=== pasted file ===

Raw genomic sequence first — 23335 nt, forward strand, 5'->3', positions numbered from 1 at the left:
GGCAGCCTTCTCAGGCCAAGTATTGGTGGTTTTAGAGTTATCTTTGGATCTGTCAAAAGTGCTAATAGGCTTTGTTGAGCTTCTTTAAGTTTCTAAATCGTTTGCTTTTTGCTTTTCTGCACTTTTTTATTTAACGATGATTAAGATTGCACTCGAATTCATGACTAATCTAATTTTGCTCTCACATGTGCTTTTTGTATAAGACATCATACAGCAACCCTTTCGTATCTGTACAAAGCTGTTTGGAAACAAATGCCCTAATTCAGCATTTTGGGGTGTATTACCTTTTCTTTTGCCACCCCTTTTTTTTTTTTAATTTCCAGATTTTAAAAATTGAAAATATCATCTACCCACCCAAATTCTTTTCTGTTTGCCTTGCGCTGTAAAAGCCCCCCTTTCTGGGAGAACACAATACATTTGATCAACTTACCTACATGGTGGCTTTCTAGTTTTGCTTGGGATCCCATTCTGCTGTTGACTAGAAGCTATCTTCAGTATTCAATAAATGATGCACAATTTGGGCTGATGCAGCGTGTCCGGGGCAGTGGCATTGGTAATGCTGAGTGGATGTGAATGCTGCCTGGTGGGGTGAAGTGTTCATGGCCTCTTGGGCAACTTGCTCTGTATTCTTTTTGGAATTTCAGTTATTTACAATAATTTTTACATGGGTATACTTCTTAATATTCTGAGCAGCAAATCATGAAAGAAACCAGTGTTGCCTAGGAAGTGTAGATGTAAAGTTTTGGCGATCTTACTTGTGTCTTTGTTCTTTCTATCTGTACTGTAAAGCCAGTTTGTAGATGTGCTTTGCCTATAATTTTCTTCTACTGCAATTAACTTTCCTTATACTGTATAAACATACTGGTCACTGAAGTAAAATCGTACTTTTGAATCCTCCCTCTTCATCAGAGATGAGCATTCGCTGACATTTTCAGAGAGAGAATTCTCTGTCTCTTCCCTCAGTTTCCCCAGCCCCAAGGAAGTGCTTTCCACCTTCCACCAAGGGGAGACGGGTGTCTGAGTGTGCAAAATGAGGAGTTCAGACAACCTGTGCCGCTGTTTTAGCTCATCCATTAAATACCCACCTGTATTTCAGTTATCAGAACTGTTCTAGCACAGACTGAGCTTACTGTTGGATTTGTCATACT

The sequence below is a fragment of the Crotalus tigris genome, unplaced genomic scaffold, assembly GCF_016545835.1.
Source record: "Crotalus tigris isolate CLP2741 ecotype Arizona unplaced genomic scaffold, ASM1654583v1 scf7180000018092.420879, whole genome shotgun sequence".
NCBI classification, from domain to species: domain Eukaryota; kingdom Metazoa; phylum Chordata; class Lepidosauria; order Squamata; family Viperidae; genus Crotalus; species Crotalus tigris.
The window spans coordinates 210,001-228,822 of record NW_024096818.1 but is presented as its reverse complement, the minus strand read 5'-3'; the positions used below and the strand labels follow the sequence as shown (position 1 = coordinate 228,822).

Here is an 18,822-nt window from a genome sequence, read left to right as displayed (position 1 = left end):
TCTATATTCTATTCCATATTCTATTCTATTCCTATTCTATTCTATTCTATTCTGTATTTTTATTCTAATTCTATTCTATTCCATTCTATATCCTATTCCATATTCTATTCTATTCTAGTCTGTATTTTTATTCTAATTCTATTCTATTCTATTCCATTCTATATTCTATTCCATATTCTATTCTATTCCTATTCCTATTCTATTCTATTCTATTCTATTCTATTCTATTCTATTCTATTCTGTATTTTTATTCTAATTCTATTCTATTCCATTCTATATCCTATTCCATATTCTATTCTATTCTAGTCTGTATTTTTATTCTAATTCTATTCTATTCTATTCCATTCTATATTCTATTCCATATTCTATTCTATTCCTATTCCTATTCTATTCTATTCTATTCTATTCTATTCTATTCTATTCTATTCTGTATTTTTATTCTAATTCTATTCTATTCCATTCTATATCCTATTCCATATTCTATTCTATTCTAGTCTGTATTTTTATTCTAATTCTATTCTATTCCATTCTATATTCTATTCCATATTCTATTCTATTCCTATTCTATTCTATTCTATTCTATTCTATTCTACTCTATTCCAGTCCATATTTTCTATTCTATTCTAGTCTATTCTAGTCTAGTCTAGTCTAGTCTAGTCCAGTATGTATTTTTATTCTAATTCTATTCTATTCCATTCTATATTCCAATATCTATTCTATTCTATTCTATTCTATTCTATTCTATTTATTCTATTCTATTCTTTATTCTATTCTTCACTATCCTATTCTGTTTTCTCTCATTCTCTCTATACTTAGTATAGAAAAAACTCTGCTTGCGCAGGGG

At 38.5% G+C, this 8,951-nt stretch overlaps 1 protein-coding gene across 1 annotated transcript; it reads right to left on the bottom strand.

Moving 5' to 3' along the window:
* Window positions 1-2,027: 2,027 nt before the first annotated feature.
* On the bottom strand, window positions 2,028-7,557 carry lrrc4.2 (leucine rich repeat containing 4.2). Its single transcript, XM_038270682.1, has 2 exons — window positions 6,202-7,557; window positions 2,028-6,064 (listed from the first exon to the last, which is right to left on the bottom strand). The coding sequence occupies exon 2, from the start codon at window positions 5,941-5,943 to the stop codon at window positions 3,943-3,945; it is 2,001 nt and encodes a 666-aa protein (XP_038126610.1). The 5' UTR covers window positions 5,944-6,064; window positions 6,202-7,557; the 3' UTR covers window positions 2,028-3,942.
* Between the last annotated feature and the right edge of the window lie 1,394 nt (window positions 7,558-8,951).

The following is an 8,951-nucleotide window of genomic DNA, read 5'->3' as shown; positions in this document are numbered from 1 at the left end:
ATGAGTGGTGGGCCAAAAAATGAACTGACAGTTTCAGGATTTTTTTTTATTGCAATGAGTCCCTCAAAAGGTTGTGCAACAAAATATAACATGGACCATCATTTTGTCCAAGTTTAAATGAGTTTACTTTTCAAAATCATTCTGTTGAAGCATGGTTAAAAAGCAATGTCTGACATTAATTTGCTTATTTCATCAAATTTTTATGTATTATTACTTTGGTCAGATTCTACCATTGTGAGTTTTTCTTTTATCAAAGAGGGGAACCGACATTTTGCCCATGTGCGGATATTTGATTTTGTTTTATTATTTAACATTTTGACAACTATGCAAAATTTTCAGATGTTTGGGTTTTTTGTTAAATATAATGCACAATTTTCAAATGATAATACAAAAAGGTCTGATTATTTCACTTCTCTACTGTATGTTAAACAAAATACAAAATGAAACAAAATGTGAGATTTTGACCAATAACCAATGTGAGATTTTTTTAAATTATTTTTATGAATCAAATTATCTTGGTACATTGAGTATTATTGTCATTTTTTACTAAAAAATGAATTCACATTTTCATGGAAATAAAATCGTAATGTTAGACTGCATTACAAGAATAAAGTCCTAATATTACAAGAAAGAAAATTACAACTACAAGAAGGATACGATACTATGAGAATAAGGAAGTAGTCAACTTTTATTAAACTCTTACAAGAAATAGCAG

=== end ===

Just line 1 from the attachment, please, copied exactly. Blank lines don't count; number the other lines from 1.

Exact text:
Raw genomic sequence first — 23335 nt, forward strand, 5'->3', positions numbered from 1 at the left: